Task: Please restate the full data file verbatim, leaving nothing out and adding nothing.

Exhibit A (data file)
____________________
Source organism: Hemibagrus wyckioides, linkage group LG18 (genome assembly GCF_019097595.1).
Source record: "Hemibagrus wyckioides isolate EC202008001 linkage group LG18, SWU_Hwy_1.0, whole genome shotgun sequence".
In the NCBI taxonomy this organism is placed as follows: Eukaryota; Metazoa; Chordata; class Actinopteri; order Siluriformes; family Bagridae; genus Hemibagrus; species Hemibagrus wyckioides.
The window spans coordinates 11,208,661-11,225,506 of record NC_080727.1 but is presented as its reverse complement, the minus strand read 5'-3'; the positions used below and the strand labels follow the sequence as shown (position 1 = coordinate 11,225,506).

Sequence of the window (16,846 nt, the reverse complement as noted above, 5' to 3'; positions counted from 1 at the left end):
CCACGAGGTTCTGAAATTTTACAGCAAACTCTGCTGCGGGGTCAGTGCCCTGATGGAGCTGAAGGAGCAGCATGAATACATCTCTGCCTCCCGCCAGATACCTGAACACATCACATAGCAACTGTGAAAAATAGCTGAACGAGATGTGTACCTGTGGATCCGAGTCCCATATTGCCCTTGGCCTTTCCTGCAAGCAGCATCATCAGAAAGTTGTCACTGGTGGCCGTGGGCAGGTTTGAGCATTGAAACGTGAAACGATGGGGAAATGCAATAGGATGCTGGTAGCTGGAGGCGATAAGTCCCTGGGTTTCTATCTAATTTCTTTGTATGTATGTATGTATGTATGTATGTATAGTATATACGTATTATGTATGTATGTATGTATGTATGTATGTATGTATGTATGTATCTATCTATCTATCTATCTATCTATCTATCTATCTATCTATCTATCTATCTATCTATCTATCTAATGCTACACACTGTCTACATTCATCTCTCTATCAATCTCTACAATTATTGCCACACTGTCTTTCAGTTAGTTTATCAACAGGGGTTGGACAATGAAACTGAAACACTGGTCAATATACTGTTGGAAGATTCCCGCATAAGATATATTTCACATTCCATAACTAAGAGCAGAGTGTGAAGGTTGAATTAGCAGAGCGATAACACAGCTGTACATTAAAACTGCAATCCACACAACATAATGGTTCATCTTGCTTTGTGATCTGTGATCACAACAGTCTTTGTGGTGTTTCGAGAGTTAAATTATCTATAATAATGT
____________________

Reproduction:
Source organism: Hemibagrus wyckioides, linkage group LG18 (genome assembly GCF_019097595.1).
Source record: "Hemibagrus wyckioides isolate EC202008001 linkage group LG18, SWU_Hwy_1.0, whole genome shotgun sequence".
In the NCBI taxonomy this organism is placed as follows: Eukaryota; Metazoa; Chordata; class Actinopteri; order Siluriformes; family Bagridae; genus Hemibagrus; species Hemibagrus wyckioides.
The window spans coordinates 11,208,661-11,225,506 of record NC_080727.1 but is presented as its reverse complement, the minus strand read 5'-3'; the positions used below and the strand labels follow the sequence as shown (position 1 = coordinate 11,225,506).

Sequence of the window (16,846 nt, the reverse complement as noted above, 5' to 3'; positions counted from 1 at the left end):
CCACGAGGTTCTGAAATTTTACAGCAAACTCTGCTGCGGGGTCAGTGCCCTGATGGAGCTGAAGGAGCAGCATGAATACATCTCTGCCTCCCGCCAGATACCTGAACACATCACATAGCAACTGTGAAAAATAGCTGAACGAGATGTGTACCTGTGGATCCGAGTCCCATATTGCCCTTGGCCTTTCCTGCAAGCAGCATCATCAGAAAGTTGTCACTGGTGGCCGTGGGCAGGTTTGAGCATTGAAACGTGAAACGATGGGGAAATGCAATAGGATGCTGGTAGCTGGAGGCGATAAGTCCCTGGGTTTCTATCTAATTTCTTTGTATGTATGTATGTATGTATGTATGTATAGTATATACGTATTATGTATGTATGTATGTATGTATGTATGTATGTATGTATGTATCTATCTATCTATCTATCTATCTATCTATCTATCTATCTATCTATCTATCTATCTATCTATCTAATGCTACACACTGTCTACATTCATCTCTCTATCAATCTCTACAATTATTGCCACACTGTCTTTCAGTTAGTTTATCAACAGGGGTTGGACAATGAAACTGAAACACTGGTCAATATACTGTTGGAAGATTCCCGCATAAGATATATTTCACATTCCATAACTAAGAGCAGAGTGTGAAGGTTGAATTAGCAGAGCGATAACACAGCTGTACATTAAAACTGCAATCCACACAACATAATGGTTCATCTTGCTTTGTGATCTGTGATCACAACAGTCTTTGTGGTGTTTCGAGAGTTAAATTATCTATAATAATGT